Are UK companies still committing to hybrid working models?
In its latest survey, XpertHR, the online HR resource, reveals that despite 75% of organisations saying they have some employees who are reluctant to return to the office, almost all (97%) organisations are implementing or planning on implementing hybrid working.
Almost a third (32%) of workers will be spending the majority of their work time in the office.
The hesitancy amongst employees was largely due to personal preference to remain remote, concern about COVID-19 cases in the local community, and wanting to avoid public transport. But, over a quarter (26%) of organisations noted the reason for reluctancy was due to concerns about vaccination status amongst colleagues/local population.
The research follows much discussed debates on the ‘return to the office’, with the UK Government setting deadlines and considering pay cuts for those who refuse to return while companies such as Apple have ploughed ahead with plans for a strong return to office based working. However, in the face of employer calls for an office-based future of work, employees are demanding a different approach. According to Cendex, part of XpertHR, candidates are placing flexible working as the top priority in the recruitment process, above pay.
Despite reluctance from some employees to return to the workplace, 29% of UK organisations surveyed are implementing hybrid working for all employees, whilst 32% are implementing hybrid working for some employees and enforcing office-based working for the remainder. Only 4% are not implementing hybrid working at all. But businesses have made some concessions to employee preferences with the most common split between in office and remote working expected to be three days at home and two in the office. Only 10% of companies foresee hybrid working employees spending four days in the office and one remote.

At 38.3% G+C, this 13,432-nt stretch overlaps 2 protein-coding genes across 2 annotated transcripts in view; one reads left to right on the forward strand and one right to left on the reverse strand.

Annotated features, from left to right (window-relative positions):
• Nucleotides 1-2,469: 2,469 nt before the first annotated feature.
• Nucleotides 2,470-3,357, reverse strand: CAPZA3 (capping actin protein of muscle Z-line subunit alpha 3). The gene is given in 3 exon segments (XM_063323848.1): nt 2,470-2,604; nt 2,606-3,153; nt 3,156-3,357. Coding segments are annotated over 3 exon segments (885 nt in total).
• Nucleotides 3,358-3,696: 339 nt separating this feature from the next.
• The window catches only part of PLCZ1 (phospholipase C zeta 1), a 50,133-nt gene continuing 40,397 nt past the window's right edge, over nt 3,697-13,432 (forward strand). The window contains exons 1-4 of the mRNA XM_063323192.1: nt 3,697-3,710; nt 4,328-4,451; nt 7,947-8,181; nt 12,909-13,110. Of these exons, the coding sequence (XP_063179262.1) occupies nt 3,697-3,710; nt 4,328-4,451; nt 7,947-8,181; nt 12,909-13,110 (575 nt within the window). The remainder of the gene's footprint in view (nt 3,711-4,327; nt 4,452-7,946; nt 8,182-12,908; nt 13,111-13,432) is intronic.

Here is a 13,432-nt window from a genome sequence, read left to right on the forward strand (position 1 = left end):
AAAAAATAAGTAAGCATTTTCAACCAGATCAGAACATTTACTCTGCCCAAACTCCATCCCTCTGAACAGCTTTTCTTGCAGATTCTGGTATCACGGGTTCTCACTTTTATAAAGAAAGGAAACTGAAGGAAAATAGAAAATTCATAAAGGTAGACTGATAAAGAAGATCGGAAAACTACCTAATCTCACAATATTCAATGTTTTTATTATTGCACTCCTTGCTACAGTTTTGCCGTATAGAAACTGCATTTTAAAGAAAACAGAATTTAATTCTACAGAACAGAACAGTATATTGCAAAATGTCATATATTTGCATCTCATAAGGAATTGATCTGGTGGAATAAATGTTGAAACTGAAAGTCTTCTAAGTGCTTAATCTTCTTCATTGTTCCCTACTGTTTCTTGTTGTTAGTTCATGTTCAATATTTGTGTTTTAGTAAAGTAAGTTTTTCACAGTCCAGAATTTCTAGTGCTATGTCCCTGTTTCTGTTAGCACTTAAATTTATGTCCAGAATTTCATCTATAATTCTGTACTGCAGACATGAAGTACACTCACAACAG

This new mode of working poses challenges for managers, who need to grapple with managing their team across both office and remote locations. Around four organisations in 10 (41%) are planning to introduce line manager training in this area, with a further 18% already doing so. Training is most likely to focus on the skills required to manage a hybrid team, including developing communications skills for all.
While almost a third (30%) of businesses have already implemented hybrid working for the relevant employees by September, 16% of those surveyed said they were delaying the start of this new way of working. A number of respondents reported that hybrid working arrangements are still in a trial phase. The length of these varies widely – most commonly these are slated to last three months, or until the end of the year.
Noelle Murphy, senior HR practice editor at XpertHR, comments: “Many employees have made clear they have a preference for some form of hybrid working, while others feel there is little need to return to the workplace to carry out their work. There is also a sizeable number of employees whose roles have been deemed unsuitable for hybrid working who may feel aggrieved about the lack of flexibility on offer. With the ‘great resignation’ and the ever-growing war for talent, employers who ignore or do not meaningfully engage with these employees will lose key talent and vital experience over the coming months that will be much needed as the world looks to move on from the pandemic.”